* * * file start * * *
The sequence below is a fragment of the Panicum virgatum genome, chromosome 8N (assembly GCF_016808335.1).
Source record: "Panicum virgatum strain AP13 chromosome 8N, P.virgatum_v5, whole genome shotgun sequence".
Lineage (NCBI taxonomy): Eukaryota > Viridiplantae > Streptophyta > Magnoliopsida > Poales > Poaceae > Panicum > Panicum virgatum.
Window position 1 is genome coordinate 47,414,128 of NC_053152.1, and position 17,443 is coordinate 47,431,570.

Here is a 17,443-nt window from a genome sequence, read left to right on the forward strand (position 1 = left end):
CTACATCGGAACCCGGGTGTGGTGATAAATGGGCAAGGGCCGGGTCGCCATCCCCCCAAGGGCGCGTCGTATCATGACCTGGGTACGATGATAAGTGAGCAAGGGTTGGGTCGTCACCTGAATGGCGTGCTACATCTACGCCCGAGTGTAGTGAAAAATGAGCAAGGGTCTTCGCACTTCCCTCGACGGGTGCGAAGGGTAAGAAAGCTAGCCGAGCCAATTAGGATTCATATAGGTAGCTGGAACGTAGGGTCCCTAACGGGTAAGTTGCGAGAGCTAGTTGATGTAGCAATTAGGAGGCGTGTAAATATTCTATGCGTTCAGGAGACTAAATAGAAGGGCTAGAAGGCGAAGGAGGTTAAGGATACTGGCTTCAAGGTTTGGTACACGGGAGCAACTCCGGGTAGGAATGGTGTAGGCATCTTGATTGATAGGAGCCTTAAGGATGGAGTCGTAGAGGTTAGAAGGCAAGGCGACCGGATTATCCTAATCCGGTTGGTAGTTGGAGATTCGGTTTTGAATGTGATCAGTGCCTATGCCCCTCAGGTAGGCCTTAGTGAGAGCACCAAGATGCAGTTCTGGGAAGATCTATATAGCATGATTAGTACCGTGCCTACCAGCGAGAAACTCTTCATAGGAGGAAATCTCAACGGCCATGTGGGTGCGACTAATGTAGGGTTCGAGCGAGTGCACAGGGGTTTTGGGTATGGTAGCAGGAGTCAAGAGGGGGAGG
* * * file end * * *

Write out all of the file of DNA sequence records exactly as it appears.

The sequence below is a fragment of the Panicum virgatum genome, chromosome 8N (assembly GCF_016808335.1).
Source record: "Panicum virgatum strain AP13 chromosome 8N, P.virgatum_v5, whole genome shotgun sequence".
Lineage (NCBI taxonomy): Eukaryota > Viridiplantae > Streptophyta > Magnoliopsida > Poales > Poaceae > Panicum > Panicum virgatum.
Window position 1 is genome coordinate 47,414,128 of NC_053152.1, and position 17,443 is coordinate 47,431,570.

Here is a 17,443-nt window from a genome sequence, read left to right on the forward strand (position 1 = left end):
CTACATCGGAACCCGGGTGTGGTGATAAATGGGCAAGGGCCGGGTCGCCATCCCCCCAAGGGCGCGTCGTATCATGACCTGGGTACGATGATAAGTGAGCAAGGGTTGGGTCGTCACCTGAATGGCGTGCTACATCTACGCCCGAGTGTAGTGAAAAATGAGCAAGGGTCTTCGCACTTCCCTCGACGGGTGCGAAGGGTAAGAAAGCTAGCCGAGCCAATTAGGATTCATATAGGTAGCTGGAACGTAGGGTCCCTAACGGGTAAGTTGCGAGAGCTAGTTGATGTAGCAATTAGGAGGCGTGTAAATATTCTATGCGTTCAGGAGACTAAATAGAAGGGCTAGAAGGCGAAGGAGGTTAAGGATACTGGCTTCAAGGTTTGGTACACGGGAGCAACTCCGGGTAGGAATGGTGTAGGCATCTTGATTGATAGGAGCCTTAAGGATGGAGTCGTAGAGGTTAGAAGGCAAGGCGACCGGATTATCCTAATCCGGTTGGTAGTTGGAGATTCGGTTTTGAATGTGATCAGTGCCTATGCCCCTCAGGTAGGCCTTAGTGAGAGCACCAAGATGCAGTTCTGGGAAGATCTATATAGCATGATTAGTACCGTGCCTACCAGCGAGAAACTCTTCATAGGAGGAAATCTCAACGGCCATGTGGGTGCGACTAATGTAGGGTTCGAGCGAGTGCACAGGGGTTTTGGGTATGGTAGCAGGAGTCAAGAGGGGGAGG